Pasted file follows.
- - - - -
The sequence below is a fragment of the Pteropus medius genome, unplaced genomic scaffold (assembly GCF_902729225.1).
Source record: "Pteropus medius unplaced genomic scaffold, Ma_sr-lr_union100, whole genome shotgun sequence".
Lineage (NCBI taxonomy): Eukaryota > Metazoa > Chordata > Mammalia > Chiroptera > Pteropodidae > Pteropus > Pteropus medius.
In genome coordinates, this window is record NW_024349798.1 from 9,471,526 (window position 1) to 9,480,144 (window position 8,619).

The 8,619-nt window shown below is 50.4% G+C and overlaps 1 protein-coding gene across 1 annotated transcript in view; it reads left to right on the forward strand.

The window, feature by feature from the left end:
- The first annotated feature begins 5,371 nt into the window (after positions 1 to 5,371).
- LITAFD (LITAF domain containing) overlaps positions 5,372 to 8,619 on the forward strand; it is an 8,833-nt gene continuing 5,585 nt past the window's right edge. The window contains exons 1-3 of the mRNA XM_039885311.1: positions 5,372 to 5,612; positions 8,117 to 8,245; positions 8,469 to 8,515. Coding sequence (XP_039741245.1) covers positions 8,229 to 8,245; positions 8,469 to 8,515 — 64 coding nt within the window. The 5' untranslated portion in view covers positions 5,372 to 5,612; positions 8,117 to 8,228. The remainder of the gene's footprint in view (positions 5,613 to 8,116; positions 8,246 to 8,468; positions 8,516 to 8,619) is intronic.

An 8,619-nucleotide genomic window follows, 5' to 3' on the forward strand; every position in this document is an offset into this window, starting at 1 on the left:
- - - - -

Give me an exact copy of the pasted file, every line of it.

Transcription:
The sequence below is a fragment of the Pteropus medius genome, unplaced genomic scaffold (assembly GCF_902729225.1).
Source record: "Pteropus medius unplaced genomic scaffold, Ma_sr-lr_union100, whole genome shotgun sequence".
Lineage (NCBI taxonomy): Eukaryota > Metazoa > Chordata > Mammalia > Chiroptera > Pteropodidae > Pteropus > Pteropus medius.
In genome coordinates, this window is record NW_024349798.1 from 9,471,526 (window position 1) to 9,480,144 (window position 8,619).

The 8,619-nt window shown below is 50.4% G+C and overlaps 1 protein-coding gene across 1 annotated transcript in view; it reads left to right on the forward strand.

The window, feature by feature from the left end:
- The first annotated feature begins 5,371 nt into the window (after positions 1 to 5,371).
- LITAFD (LITAF domain containing) overlaps positions 5,372 to 8,619 on the forward strand; it is an 8,833-nt gene continuing 5,585 nt past the window's right edge. The window contains exons 1-3 of the mRNA XM_039885311.1: positions 5,372 to 5,612; positions 8,117 to 8,245; positions 8,469 to 8,515. Coding sequence (XP_039741245.1) covers positions 8,229 to 8,245; positions 8,469 to 8,515 — 64 coding nt within the window. The 5' untranslated portion in view covers positions 5,372 to 5,612; positions 8,117 to 8,228. The remainder of the gene's footprint in view (positions 5,613 to 8,116; positions 8,246 to 8,468; positions 8,516 to 8,619) is intronic.

An 8,619-nucleotide genomic window follows, 5' to 3' on the forward strand; every position in this document is an offset into this window, starting at 1 on the left: